This article is an excerpt from the Shortform book guide to "The Intelligent Investor" by Benjamin Graham. Shortform has the world's best summaries and analyses of books you should be reading.
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What is the junk bonds definition? Should you ever invest in junk bonds? Why or why not?
The junk bonds definition is a bond offered with a higher interest rate. Junk bonds can be appealing at first glance since they often promise high yields, but investors should be cautious and only buy junk bonds in certain situations.
Read more about the junk bonds definition, when to buy junk bonds, and when to avoid them.
Junk Bonds Definition: Should You Avoid Them?
An aggressive investor willing to do a lot of work will likely be more interested in a broad array of asset classes. If you know what you’re doing and can find good opportunities, you’ll likely enter areas that defensive investors should stay clear of.
For the below issues related to the junk bonds definition, the aggressive investor should be cautious and scrutinize the security before investing.
- Be careful not to get carried away by the promise of higher returns while ignoring the risk and inadequate margin of safety.
- Avoid buying each of these securities at full prices. Consider buying them only at steep discounts (where prices are below two-thirds of their fundamental value).
In any of these classes, you may find clear bargains, but you need to be more careful than usual.
Defensive investors should avoid these entirely and consider the junk bond meaning when looking at bonds.
Second-Grade Bonds (Junk Bonds) Definition
What exactly is the junk bonds definition? Companies with a sound position offer first-rate corporate bonds. More precarious companies with lower credit ratings issue lower-grade bonds (also known as “junk bonds”) with a higher interest rate.
One heuristic Graham uses to determine the grade of a bond is the ratio of company earnings to interest charges.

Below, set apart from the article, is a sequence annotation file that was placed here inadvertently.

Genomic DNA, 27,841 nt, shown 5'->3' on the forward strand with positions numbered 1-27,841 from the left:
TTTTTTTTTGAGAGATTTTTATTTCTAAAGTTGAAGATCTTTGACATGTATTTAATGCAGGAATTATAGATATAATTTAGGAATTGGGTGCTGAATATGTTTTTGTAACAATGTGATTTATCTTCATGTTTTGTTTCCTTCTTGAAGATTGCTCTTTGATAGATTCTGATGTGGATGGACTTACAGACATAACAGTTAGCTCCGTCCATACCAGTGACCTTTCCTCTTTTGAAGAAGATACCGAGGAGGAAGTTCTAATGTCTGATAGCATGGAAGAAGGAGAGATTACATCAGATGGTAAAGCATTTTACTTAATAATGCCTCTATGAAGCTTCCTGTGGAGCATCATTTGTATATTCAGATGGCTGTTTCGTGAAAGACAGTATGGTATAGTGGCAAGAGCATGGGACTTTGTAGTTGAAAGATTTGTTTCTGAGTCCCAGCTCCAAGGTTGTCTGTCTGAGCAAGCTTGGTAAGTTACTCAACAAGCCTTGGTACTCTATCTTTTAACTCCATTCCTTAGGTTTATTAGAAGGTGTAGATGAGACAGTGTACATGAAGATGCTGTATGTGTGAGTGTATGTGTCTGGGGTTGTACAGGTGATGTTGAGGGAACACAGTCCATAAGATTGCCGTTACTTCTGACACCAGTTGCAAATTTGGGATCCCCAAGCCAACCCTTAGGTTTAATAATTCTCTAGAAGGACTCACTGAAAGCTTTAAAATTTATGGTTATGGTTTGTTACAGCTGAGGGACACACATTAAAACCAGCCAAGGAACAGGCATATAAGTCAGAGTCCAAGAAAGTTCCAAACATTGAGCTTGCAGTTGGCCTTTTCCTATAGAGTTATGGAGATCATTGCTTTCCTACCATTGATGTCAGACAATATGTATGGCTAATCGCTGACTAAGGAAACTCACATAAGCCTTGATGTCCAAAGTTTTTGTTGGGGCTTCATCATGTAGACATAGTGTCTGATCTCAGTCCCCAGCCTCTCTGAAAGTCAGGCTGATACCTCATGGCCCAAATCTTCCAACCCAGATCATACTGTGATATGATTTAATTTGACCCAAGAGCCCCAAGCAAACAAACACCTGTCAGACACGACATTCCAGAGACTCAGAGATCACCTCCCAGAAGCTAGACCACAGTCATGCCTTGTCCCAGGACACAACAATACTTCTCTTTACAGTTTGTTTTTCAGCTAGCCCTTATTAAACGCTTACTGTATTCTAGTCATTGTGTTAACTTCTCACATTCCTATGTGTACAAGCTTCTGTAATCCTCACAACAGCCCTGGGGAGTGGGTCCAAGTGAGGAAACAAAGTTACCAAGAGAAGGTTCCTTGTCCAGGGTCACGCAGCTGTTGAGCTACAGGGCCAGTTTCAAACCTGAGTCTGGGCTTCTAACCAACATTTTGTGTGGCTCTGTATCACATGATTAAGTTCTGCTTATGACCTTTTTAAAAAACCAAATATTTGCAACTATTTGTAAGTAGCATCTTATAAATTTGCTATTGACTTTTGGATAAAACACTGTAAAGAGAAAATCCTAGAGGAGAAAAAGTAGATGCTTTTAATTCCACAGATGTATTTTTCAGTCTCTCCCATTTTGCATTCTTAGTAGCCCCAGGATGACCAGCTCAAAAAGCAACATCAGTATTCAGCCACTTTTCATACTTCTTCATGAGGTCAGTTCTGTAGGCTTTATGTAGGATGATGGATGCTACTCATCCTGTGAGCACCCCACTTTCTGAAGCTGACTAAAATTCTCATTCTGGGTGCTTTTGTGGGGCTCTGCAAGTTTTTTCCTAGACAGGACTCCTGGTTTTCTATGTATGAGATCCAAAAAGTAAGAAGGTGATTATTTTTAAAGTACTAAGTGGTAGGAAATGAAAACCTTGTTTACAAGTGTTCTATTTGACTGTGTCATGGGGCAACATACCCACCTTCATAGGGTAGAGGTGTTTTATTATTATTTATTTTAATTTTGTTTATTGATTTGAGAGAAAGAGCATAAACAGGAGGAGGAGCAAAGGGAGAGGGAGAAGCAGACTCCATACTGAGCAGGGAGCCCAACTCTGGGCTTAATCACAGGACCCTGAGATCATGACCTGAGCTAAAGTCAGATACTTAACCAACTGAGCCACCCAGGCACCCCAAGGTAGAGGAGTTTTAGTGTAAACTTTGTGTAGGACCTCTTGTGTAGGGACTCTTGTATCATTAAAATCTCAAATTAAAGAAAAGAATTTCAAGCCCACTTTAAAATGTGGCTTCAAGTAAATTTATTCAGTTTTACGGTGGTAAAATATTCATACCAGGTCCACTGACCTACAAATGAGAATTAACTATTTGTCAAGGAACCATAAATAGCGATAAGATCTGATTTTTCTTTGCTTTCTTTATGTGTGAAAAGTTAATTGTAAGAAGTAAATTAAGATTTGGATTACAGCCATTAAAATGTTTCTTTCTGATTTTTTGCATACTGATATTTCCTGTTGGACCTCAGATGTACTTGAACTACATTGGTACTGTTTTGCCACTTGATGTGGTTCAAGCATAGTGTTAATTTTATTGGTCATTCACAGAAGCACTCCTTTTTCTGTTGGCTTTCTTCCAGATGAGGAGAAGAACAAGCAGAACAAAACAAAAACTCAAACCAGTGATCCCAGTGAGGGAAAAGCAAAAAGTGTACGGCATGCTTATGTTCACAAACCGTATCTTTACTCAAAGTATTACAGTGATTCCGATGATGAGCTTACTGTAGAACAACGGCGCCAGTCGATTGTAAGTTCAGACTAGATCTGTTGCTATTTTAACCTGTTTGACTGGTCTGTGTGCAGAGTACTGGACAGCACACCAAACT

- Junk bond example 1: In the railroad industry, for instance, he prefers that a company earn at least 5 times the annual interest charge; less healthy companies might only have enough earnings to cover 1 times the interest charge.
- Junk bond example 2: In modern times, WorldCom sold $11.9 billion of bonds in 2001. However, its pretax income fell short of covering its interest charges by $4 billion. It could only pay off its interest by borrowing even more money. While its bonds did offer 8% yields for a few months, WorldCom went bankrupt in 2002.
It may be tempting to buy these lower-grade bonds purely for the sake of a higher yield. But Graham cautions that it’s unwise to seek attractive yield without adequate safety. The companies issuing lower-grade bonds have a higher chance of default and you may actually lose your entire principal, merely for an extra 1-2% of yield.
Therefore, a second-grade bond selling at par value is usually a bad investment. It’s better to buy lower-grade bonds at steep discounts. That’s the valuable junk bonds definition. Because these bonds tend to rise and fall with markets, a patient investor will be able to find good deals.
In his modern commentary, Zweig mentions there are now junk-bond funds that allow more diversification across dozens of different junk bonds. While they do outperform Treasury bonds on paper, they tend to charge high fees.
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